Gene Amplification: Polymerase Chain Reaction (PCR)
The polymerase chain reaction (PCR) is a procedure that borrows a cell's machinery for DNA replication, allowing researchers to make many copies of a gene of interest. Starting materials are:
two types of short DNA pieces known to bracket the gene of interest, called primers.
a large supply of DNA bases.
the enzymes that replicate DNA.
A simple test procedure rapidly builds up copies of the gene. Here's how it works:
In the first step of PCR, heat is used to separate the two strands of the target DNA-such as bacterial DNA in a body fluid sample from a person who has symptoms of an infection. Next, the temperature is lowered and the two short DNA primers are added. The primers bind by complementary base pairing to the separated target strands. In the third step, DNA polymerase and bases are added. The DNA polymerase ads bases to the primers and builds a sequence complementary to the target sequence. The newly synthesized strands then act as templates in the next round of replication, which is immediately initiated by raising the temperature. All of this is done in an automated device called a thermal cycler that controls the key temperature changes.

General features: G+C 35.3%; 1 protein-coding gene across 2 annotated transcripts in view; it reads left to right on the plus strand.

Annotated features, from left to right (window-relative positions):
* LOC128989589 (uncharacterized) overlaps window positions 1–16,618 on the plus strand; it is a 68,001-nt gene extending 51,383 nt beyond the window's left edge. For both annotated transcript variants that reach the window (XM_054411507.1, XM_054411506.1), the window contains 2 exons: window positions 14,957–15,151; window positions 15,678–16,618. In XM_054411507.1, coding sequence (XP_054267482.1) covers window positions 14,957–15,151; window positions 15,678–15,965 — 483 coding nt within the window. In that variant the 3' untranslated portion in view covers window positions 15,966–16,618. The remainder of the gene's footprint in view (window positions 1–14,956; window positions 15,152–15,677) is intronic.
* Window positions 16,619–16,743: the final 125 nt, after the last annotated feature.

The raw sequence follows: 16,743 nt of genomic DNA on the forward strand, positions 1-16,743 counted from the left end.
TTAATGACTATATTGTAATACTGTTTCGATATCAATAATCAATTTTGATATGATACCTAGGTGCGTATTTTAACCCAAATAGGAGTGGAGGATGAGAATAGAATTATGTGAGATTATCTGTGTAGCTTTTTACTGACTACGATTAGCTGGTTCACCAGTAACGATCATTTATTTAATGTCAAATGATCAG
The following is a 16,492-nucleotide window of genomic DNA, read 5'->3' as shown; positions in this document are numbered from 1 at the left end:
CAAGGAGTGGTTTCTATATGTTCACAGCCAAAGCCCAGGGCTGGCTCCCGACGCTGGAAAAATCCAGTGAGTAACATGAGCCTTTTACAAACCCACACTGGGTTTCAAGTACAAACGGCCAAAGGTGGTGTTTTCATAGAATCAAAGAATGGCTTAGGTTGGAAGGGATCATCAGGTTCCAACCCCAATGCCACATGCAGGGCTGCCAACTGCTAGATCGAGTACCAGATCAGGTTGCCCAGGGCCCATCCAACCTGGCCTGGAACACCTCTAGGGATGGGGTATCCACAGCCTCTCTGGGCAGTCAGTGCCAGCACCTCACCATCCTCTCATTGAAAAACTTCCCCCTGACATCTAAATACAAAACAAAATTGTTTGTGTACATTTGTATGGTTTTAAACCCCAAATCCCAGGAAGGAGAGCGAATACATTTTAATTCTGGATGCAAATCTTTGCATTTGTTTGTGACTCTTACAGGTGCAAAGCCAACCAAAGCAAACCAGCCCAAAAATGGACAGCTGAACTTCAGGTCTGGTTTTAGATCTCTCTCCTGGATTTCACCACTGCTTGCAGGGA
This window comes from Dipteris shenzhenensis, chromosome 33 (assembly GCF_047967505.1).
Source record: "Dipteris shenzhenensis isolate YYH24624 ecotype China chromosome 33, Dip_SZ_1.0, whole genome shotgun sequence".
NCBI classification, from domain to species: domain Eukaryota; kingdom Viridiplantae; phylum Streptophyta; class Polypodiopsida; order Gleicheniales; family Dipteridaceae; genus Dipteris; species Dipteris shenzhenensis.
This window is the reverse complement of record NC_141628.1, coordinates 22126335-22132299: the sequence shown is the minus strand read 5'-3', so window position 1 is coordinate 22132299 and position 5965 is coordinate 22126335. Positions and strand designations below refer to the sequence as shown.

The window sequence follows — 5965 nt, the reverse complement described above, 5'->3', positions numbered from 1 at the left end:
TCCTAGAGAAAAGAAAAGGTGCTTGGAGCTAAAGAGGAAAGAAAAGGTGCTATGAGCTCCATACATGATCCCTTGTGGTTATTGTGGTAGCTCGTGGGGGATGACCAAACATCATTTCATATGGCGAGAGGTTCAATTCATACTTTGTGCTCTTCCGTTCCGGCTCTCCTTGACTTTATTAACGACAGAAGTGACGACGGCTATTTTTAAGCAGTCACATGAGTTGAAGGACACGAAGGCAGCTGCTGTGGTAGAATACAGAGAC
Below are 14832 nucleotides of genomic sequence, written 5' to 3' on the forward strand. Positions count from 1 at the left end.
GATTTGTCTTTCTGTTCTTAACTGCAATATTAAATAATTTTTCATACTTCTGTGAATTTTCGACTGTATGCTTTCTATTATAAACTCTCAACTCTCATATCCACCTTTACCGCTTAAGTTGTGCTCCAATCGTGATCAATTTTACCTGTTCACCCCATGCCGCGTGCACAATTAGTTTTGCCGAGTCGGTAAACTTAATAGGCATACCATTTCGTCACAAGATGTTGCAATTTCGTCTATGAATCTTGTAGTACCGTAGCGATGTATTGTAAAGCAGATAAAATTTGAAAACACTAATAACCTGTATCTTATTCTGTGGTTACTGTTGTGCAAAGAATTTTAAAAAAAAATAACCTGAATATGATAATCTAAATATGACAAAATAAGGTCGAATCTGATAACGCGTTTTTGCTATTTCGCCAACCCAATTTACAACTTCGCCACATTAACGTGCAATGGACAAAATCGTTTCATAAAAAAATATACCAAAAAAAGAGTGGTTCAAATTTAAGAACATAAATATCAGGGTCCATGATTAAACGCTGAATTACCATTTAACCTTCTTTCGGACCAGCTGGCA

The pieces of DNA accumulate geometrically. The number of amplified equals the number of temperature cycles. After just twenty cycles, one million copies of the original sequence are in the test tube.
PCRs greatest strength is that it works on crude samples of rare and short DNA sequences, such as a bit of brain tissue on the bumper of a car, which in one criminal case led to identification of a missing person. PCR's greatest weakness, ironically, is its exquisite sensitivity A blood sample submitted for diagnosis of an infection contaminated by leftover DNA from a previous run, or a stray eyelash dropped form the person running the reaction, can yield a false positive result. The technique is also limited in that a user must know the sequence to be amplified and that mutations can sometimes occur in the amplified DNA that are not present in the source DNA.